Our rating: 2 out of 5
reviewed by Charity Bishop
The most popular cable series on AMC happens to be Mad Men, a throwback to a much more innocent time... or is it? Through a guise of advertising and office liaisons, it convinces us that the "good old days" were not so good after all, at least not on Madison Avenue.
The most notorious advertising man in the business is Donald Draper (Jon Hamm). He can take a struggling campaign and rejuvenate it with a breath of fresh air. There's a reason he's the most respected man in the industry and it has nothing to do with his personal life. Married to the beautiful Betty (January Jones), a former model who spends her days looking after his two children, Don also has a mistress on the side who is more interested in art and culture than serious things. He has just obtained a new secretary, Peggy (Elizabeth Moss), and new "meat" in the office means one thing -- the sharks are circling. Peggy is shy and naive, making her an easy target for amusement, but the most aggressive of the aspiring partners is Pete Campbell (Vincent Kartheiser). Days away from his wedding, he cannot seem to help an unavoidable attraction to the new girl. While Peggy struggles through learning to type, hold her own with the boys, and entertains notions of writing ad copy, she is taken under the protective wing of the executive secretary, Joan Halloway (Christina Hendricks).
Recent studies have come out showing cigarettes to be dangerous to your health and Don is saddled with the responsibility of working around that and still managing to appeal to the public. His tremendous ad campaign draws the attention of other struggling businesses and work floods into the office -- bringing with it the anti-Semitism, racism, and sexism rampant in New York in the 1960's. But the big campaign that all of them want has nothing to do with department stores, laxatives, or selling vacuum cleaners to housewives... they want the Nixon presidential run. He's head to head with Kennedy and the agency is hoping to turn his close race into a landslide -- as much for their business sense as their political preferences. In the meantime, there are adulterous affairs to deal with, clients that are less than pleased with their artwork, and Peggy learning what is in and out, while putting on a few unwanted pounds thanks to frequent nights out and too many sandwiches from the food cart.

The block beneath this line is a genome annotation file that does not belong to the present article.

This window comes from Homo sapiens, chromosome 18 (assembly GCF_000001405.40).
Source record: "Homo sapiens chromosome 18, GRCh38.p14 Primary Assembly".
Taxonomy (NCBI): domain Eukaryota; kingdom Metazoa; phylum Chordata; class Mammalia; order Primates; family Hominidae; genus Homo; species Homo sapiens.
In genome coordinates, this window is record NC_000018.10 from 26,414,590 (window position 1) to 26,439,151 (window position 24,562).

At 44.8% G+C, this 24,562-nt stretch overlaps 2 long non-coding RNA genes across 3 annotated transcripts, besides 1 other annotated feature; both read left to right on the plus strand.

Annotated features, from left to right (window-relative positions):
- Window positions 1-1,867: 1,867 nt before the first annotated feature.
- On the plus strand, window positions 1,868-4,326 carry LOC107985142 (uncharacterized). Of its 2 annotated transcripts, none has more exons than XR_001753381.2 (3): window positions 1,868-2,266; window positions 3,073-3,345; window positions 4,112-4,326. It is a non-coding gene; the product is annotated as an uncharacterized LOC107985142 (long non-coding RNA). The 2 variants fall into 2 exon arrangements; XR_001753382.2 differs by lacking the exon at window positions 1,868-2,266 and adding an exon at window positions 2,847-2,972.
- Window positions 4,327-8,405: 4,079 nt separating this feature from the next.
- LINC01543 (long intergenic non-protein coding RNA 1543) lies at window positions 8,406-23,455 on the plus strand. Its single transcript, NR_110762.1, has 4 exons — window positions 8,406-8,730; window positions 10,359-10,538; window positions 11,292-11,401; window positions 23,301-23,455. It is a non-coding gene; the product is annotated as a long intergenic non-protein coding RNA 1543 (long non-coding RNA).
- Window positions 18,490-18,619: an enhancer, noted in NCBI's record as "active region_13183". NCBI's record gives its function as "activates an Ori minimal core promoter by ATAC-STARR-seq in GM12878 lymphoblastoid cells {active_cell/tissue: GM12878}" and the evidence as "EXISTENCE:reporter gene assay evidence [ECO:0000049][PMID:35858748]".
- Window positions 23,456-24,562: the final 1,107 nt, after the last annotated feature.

Mad Men has nothing moral going for it. That was apparent ten minutes into the premiere when Don went into the arms of his mistress knowing full well his wife was waiting at home for him. It is a series that takes pride in being not what you expect and does it convincingly. These were the days before sexual harassment lawsuits, before feminism set in (so the women just take the insults and implications with a smile that suggests they like it), and before political correctness became the norm. So what do we wind up with? The implication that everyone was immoral and pretended not to be (around their wives, anyway... the men all know the truth), that drinking five martini lunches was normal, and that everyone smoked incessantly. And that may very well have been the truth among secular society families, although it certainly was not the case in the small town where my father grew up. The positive things are that this is a brilliant look into the world of advertising during that particular era. The costuming and make-up department have paid particular attention to the styles and so what you see on the screen is authentic to what your grandmother would have worn or how she would have done her hair. It's a connection to the past that we find absorbing even if the farce of it all repulses us.